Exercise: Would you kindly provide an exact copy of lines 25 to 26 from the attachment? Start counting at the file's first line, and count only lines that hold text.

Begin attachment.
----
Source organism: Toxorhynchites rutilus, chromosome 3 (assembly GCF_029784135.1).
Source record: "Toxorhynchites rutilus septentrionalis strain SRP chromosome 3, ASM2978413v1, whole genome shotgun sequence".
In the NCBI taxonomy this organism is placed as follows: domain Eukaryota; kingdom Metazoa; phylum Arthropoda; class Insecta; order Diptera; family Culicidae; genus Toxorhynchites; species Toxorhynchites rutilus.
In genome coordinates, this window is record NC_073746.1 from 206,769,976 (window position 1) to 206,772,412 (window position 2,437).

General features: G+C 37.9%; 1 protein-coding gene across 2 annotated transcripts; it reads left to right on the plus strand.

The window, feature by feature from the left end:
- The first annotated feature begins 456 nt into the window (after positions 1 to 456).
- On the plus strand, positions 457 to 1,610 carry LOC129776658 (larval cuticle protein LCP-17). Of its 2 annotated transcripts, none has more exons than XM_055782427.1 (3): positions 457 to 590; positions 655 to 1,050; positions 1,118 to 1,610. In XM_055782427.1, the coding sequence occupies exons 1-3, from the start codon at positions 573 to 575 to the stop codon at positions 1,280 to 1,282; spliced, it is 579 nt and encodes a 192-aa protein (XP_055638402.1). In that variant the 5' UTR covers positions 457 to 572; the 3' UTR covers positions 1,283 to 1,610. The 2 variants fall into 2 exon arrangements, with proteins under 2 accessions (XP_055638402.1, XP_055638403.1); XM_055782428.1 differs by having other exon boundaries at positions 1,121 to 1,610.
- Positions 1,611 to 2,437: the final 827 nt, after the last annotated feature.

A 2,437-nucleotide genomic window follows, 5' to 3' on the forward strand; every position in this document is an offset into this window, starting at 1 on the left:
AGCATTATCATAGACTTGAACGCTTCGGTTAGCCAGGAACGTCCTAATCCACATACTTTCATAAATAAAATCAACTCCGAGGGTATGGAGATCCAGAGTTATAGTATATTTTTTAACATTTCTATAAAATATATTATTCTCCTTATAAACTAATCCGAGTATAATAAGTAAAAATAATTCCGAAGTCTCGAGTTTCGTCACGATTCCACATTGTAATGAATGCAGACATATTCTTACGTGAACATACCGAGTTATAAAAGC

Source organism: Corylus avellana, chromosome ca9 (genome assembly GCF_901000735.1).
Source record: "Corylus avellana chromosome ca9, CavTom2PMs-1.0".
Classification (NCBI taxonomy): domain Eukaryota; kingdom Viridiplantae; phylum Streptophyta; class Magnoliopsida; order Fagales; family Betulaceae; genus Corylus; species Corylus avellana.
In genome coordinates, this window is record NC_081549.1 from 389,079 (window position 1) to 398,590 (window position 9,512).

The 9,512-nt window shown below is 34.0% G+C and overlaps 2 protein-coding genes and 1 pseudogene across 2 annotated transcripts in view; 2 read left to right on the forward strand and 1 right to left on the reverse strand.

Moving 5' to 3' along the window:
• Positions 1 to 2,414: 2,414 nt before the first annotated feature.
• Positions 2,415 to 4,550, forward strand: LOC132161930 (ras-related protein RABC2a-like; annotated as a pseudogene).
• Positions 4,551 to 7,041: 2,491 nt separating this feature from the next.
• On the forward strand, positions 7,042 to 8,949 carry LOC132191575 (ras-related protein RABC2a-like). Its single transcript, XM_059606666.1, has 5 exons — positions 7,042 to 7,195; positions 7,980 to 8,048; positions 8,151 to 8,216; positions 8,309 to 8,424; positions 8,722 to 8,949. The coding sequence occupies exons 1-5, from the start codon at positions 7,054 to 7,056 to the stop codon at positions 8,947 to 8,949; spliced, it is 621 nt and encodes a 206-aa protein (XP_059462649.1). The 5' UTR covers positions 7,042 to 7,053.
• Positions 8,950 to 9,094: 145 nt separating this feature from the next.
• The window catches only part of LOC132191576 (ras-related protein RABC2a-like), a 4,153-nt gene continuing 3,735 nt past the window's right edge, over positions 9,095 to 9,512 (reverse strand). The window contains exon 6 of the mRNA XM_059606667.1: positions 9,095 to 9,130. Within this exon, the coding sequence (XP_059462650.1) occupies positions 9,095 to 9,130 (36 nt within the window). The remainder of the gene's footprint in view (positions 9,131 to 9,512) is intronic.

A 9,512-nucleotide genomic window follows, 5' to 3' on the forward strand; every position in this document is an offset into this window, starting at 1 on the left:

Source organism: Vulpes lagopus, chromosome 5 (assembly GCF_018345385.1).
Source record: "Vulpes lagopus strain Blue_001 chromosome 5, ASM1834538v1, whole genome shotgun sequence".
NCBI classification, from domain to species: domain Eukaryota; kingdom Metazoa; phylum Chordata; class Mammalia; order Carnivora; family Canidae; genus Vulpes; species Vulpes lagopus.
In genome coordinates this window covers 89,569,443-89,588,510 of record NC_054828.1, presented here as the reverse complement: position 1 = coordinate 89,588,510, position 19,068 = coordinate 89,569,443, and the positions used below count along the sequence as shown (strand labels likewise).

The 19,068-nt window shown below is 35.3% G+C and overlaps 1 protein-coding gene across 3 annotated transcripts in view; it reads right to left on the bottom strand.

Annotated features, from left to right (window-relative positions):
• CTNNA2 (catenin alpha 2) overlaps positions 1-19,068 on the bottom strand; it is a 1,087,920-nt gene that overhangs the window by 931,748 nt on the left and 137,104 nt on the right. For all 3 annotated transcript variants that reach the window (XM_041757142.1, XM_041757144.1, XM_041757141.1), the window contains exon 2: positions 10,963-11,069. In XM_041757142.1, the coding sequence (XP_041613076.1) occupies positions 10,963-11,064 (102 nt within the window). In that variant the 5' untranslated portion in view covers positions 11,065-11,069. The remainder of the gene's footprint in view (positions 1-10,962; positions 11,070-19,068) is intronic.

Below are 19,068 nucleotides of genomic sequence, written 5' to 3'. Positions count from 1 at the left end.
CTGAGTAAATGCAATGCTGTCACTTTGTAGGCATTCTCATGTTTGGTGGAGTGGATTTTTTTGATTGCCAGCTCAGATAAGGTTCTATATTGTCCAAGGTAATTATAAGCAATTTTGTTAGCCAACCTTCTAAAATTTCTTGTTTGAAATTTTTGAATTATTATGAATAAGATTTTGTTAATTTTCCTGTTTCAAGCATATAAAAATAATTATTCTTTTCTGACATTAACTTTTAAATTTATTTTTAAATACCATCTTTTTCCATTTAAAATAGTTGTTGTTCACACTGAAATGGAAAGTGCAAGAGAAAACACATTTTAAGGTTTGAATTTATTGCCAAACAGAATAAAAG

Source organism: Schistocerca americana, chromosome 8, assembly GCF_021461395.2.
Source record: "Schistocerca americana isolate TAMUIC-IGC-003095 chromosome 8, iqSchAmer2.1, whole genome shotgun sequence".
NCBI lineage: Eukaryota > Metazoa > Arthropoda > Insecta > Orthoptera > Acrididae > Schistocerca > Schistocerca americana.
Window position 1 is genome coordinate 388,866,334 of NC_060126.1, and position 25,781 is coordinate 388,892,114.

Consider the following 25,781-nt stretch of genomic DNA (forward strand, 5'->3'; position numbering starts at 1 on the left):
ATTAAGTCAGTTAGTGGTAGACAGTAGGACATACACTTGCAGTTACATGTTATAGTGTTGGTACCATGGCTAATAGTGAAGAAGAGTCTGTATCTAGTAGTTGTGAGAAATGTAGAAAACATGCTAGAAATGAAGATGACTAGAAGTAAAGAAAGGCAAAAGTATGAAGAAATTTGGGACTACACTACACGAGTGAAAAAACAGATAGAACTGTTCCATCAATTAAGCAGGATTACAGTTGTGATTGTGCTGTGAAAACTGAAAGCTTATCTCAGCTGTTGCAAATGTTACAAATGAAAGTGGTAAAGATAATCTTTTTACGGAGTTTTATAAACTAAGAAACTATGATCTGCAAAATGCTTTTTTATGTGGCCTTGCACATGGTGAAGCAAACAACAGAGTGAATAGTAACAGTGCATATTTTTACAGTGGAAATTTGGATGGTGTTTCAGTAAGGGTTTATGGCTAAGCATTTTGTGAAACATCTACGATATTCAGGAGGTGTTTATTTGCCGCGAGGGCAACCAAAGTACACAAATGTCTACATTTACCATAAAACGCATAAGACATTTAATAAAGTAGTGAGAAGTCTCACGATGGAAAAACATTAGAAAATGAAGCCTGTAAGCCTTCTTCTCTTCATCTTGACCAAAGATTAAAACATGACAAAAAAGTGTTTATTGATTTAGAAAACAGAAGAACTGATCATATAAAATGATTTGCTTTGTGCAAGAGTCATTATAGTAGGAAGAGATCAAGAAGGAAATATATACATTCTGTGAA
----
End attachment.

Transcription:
Source organism: Vulpes lagopus, chromosome 5 (assembly GCF_018345385.1).
Source record: "Vulpes lagopus strain Blue_001 chromosome 5, ASM1834538v1, whole genome shotgun sequence".